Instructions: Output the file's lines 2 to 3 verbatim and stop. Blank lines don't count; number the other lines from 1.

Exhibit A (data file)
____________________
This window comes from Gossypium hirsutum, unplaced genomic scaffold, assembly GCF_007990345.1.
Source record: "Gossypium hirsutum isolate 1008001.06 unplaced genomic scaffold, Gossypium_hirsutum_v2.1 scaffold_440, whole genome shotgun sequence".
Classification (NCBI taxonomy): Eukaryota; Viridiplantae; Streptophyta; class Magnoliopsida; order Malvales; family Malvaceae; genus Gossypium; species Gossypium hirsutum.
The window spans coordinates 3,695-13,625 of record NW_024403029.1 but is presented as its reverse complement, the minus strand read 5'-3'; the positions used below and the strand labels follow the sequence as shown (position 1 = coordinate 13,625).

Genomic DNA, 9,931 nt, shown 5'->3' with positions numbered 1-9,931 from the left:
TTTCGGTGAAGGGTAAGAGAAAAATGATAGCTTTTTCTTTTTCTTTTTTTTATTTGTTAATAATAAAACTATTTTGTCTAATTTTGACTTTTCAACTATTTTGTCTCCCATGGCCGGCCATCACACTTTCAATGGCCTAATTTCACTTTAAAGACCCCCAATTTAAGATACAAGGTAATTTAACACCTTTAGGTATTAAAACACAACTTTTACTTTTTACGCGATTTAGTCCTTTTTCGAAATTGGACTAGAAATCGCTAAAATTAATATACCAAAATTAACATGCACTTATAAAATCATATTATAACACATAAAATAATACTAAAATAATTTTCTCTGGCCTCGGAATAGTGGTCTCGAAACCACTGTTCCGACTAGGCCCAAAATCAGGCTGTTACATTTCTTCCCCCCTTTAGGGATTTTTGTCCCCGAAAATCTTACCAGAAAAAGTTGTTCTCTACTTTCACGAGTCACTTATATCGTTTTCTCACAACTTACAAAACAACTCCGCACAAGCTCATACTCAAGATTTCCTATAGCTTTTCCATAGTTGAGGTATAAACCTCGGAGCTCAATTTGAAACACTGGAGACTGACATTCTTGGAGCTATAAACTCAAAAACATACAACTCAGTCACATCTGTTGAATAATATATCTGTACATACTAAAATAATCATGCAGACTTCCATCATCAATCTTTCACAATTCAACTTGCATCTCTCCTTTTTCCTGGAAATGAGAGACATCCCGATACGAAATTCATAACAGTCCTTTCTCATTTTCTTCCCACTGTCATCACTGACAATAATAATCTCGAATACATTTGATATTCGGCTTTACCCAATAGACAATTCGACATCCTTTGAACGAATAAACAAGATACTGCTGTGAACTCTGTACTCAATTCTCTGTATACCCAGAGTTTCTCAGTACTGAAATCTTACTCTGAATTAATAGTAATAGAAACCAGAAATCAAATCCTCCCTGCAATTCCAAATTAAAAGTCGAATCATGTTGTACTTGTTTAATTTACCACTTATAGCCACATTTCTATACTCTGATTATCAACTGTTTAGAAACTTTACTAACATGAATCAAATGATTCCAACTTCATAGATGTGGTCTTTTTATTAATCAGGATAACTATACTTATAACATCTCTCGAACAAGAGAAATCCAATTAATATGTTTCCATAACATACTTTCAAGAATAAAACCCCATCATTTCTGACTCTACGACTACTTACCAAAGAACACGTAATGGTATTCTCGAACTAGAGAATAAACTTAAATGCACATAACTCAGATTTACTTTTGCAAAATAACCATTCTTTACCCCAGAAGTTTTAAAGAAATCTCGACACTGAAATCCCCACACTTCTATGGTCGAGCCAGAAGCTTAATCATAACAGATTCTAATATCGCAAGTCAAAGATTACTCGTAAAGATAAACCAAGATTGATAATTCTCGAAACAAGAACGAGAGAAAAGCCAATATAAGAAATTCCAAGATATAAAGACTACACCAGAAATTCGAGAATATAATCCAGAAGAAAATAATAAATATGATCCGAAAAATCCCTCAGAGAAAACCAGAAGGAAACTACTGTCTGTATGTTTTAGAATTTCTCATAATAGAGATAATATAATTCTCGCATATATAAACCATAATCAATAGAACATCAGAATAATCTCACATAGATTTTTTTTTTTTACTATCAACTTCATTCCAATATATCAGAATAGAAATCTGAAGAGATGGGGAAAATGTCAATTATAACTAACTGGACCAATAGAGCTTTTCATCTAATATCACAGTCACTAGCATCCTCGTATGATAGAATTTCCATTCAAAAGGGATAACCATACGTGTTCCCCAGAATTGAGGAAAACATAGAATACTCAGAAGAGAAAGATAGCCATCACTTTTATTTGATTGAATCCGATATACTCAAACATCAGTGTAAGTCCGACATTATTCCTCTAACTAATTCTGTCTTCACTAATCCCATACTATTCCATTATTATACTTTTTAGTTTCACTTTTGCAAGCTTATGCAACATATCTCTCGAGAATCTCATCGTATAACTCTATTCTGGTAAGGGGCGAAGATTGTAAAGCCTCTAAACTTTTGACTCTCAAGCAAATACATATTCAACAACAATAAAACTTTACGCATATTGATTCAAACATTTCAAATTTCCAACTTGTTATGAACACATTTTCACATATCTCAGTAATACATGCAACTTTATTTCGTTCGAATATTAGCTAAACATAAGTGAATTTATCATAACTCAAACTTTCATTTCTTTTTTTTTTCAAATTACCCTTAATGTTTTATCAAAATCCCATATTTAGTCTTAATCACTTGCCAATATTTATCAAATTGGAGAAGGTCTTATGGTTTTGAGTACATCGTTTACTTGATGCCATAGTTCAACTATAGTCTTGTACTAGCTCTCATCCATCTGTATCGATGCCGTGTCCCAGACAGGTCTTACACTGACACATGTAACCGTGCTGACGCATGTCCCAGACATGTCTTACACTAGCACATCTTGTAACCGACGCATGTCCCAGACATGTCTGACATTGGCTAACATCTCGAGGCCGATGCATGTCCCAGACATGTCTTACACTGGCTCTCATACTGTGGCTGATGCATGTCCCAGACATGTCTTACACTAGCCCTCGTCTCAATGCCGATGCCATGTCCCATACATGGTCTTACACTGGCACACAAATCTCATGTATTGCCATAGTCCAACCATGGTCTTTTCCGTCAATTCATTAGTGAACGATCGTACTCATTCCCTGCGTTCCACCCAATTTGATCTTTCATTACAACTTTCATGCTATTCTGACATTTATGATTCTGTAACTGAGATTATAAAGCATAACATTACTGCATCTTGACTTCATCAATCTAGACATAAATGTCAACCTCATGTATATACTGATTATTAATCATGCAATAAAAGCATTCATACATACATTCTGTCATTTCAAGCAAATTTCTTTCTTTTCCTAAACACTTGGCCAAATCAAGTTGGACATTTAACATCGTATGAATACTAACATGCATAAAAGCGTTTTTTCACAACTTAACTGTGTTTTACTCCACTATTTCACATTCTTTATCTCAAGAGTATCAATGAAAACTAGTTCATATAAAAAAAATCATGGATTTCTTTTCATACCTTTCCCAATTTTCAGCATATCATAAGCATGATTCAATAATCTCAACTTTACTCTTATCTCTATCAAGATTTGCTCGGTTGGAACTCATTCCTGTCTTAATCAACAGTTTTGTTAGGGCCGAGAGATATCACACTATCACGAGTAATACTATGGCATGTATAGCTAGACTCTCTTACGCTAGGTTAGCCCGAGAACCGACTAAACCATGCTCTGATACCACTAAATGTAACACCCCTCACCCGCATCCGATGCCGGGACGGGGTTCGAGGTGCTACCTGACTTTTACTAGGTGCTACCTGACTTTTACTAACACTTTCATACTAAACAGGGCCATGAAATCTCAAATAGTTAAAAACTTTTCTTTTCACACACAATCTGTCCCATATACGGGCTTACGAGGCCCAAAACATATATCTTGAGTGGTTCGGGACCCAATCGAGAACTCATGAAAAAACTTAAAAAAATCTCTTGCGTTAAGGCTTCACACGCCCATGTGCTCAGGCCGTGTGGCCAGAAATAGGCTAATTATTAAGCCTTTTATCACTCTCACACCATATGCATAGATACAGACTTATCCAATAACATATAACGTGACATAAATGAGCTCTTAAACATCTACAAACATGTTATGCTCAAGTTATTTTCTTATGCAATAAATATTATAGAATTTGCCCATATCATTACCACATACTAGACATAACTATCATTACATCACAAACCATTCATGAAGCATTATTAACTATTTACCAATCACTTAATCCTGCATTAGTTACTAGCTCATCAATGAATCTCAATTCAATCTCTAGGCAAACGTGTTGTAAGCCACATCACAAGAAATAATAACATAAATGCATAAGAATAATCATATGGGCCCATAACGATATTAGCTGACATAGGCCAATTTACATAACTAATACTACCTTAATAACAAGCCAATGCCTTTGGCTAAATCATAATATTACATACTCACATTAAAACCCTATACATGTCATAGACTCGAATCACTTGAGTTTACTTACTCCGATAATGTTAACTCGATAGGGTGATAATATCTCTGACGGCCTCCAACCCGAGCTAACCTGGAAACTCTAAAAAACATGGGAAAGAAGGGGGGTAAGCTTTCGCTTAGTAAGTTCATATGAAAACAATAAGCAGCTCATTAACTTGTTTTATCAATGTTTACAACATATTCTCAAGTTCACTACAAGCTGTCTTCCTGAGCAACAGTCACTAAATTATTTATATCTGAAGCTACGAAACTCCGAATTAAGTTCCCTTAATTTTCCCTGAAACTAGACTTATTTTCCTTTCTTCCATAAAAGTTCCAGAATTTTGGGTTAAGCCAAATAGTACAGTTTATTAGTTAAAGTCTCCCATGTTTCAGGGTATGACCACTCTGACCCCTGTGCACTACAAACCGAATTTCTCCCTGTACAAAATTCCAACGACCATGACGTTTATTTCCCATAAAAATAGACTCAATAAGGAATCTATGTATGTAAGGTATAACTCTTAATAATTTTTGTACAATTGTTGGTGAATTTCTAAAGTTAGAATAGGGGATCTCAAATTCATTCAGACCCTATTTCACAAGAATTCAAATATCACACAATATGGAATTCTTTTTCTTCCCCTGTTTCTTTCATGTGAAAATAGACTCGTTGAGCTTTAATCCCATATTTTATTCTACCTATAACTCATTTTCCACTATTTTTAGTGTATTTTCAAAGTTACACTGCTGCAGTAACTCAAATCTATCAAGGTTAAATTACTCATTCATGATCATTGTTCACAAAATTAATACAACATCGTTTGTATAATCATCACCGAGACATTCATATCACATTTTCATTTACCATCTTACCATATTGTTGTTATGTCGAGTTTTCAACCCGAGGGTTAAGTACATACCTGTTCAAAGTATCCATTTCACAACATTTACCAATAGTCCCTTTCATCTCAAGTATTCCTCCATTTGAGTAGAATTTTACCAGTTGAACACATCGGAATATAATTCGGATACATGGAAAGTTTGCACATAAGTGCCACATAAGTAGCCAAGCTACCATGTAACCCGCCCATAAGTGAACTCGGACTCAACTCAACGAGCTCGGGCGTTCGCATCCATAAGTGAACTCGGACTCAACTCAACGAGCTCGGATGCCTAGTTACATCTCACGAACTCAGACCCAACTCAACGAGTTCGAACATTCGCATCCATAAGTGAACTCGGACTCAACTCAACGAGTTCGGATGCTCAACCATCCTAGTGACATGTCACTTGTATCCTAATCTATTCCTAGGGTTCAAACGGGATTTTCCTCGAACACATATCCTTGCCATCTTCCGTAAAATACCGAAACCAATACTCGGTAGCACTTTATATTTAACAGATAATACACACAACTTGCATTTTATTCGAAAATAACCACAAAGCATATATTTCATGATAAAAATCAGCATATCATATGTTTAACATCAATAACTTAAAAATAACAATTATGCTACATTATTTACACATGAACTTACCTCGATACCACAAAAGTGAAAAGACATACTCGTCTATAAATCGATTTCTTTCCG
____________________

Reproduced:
Source record: "Gossypium hirsutum isolate 1008001.06 unplaced genomic scaffold, Gossypium_hirsutum_v2.1 scaffold_440, whole genome shotgun sequence".
Classification (NCBI taxonomy): Eukaryota; Viridiplantae; Streptophyta; class Magnoliopsida; order Malvales; family Malvaceae; genus Gossypium; species Gossypium hirsutum.